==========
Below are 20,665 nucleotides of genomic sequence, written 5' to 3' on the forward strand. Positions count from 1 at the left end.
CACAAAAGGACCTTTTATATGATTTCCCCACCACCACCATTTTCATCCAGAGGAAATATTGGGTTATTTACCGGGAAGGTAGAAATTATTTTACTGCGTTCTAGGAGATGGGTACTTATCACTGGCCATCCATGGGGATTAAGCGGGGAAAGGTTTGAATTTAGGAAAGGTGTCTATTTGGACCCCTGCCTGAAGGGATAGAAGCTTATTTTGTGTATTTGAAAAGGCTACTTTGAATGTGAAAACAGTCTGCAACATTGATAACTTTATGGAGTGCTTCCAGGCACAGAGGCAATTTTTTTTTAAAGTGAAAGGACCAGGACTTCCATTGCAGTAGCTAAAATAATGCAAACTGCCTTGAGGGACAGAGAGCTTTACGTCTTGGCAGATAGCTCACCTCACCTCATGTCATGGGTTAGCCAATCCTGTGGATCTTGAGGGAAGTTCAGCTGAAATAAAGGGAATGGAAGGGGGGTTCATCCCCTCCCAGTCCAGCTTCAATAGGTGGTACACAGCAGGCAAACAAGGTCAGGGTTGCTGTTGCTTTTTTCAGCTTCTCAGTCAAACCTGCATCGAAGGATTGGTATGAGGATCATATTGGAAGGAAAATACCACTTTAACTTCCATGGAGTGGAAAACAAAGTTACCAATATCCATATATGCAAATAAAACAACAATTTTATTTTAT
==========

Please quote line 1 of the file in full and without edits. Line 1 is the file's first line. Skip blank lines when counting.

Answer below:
Below are 20,665 nucleotides of genomic sequence, written 5' to 3' on the forward strand. Positions count from 1 at the left end.